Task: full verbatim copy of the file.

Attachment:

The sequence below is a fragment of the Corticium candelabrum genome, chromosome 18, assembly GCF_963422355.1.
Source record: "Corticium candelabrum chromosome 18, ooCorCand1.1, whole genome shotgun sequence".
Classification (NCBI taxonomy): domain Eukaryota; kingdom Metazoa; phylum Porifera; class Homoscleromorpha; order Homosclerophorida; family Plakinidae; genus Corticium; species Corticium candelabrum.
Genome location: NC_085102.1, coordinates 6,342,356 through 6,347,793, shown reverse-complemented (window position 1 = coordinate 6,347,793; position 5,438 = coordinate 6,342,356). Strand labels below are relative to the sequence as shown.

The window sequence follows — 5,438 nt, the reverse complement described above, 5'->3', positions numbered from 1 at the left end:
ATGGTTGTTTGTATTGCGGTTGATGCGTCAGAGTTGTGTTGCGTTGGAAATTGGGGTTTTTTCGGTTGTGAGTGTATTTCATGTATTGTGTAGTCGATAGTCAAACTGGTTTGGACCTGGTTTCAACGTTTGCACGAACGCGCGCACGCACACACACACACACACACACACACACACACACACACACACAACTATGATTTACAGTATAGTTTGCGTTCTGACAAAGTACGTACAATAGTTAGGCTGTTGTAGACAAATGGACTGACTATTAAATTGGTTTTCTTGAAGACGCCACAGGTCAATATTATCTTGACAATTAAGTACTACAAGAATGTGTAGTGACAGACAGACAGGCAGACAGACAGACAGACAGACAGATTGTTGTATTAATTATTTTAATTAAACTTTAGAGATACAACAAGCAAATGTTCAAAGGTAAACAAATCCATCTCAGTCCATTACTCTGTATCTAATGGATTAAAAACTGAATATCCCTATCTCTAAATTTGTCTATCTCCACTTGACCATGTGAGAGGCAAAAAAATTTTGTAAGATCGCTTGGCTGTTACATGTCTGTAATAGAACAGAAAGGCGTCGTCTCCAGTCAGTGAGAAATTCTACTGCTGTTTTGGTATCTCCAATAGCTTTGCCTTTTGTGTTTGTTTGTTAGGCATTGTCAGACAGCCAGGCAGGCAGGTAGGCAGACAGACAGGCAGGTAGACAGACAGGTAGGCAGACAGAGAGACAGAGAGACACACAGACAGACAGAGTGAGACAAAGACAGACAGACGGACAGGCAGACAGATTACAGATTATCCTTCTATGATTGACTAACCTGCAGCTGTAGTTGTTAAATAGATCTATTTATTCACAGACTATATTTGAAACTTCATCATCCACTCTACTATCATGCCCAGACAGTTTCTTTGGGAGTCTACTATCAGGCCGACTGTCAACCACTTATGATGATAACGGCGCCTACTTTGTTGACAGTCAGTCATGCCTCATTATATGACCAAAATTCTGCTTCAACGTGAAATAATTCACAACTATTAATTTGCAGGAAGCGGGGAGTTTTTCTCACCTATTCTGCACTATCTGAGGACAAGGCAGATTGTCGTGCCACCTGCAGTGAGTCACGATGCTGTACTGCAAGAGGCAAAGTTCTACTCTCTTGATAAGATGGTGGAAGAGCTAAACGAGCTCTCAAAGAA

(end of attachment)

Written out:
The sequence below is a fragment of the Corticium candelabrum genome, chromosome 18, assembly GCF_963422355.1.
Source record: "Corticium candelabrum chromosome 18, ooCorCand1.1, whole genome shotgun sequence".
Classification (NCBI taxonomy): domain Eukaryota; kingdom Metazoa; phylum Porifera; class Homoscleromorpha; order Homosclerophorida; family Plakinidae; genus Corticium; species Corticium candelabrum.
Genome location: NC_085102.1, coordinates 6,342,356 through 6,347,793, shown reverse-complemented (window position 1 = coordinate 6,347,793; position 5,438 = coordinate 6,342,356). Strand labels below are relative to the sequence as shown.

The window sequence follows — 5,438 nt, the reverse complement described above, 5'->3', positions numbered from 1 at the left end:
ATGGTTGTTTGTATTGCGGTTGATGCGTCAGAGTTGTGTTGCGTTGGAAATTGGGGTTTTTTCGGTTGTGAGTGTATTTCATGTATTGTGTAGTCGATAGTCAAACTGGTTTGGACCTGGTTTCAACGTTTGCACGAACGCGCGCACGCACACACACACACACACACACACACACACACACACACACACAACTATGATTTACAGTATAGTTTGCGTTCTGACAAAGTACGTACAATAGTTAGGCTGTTGTAGACAAATGGACTGACTATTAAATTGGTTTTCTTGAAGACGCCACAGGTCAATATTATCTTGACAATTAAGTACTACAAGAATGTGTAGTGACAGACAGACAGGCAGACAGACAGACAGACAGACAGATTGTTGTATTAATTATTTTAATTAAACTTTAGAGATACAACAAGCAAATGTTCAAAGGTAAACAAATCCATCTCAGTCCATTACTCTGTATCTAATGGATTAAAAACTGAATATCCCTATCTCTAAATTTGTCTATCTCCACTTGACCATGTGAGAGGCAAAAAAATTTTGTAAGATCGCTTGGCTGTTACATGTCTGTAATAGAACAGAAAGGCGTCGTCTCCAGTCAGTGAGAAATTCTACTGCTGTTTTGGTATCTCCAATAGCTTTGCCTTTTGTGTTTGTTTGTTAGGCATTGTCAGACAGCCAGGCAGGCAGGTAGGCAGACAGACAGGCAGGTAGACAGACAGGTAGGCAGACAGAGAGACAGAGAGACACACAGACAGACAGAGTGAGACAAAGACAGACAGACGGACAGGCAGACAGATTACAGATTATCCTTCTATGATTGACTAACCTGCAGCTGTAGTTGTTAAATAGATCTATTTATTCACAGACTATATTTGAAACTTCATCATCCACTCTACTATCATGCCCAGACAGTTTCTTTGGGAGTCTACTATCAGGCCGACTGTCAACCACTTATGATGATAACGGCGCCTACTTTGTTGACAGTCAGTCATGCCTCATTATATGACCAAAATTCTGCTTCAACGTGAAATAATTCACAACTATTAATTTGCAGGAAGCGGGGAGTTTTTCTCACCTATTCTGCACTATCTGAGGACAAGGCAGATTGTCGTGCCACCTGCAGTGAGTCACGATGCTGTACTGCAAGAGGCAAAGTTCTACTCTCTTGATAAGATGGTGGAAGAGCTAAACGAGCTCTCAAAGAA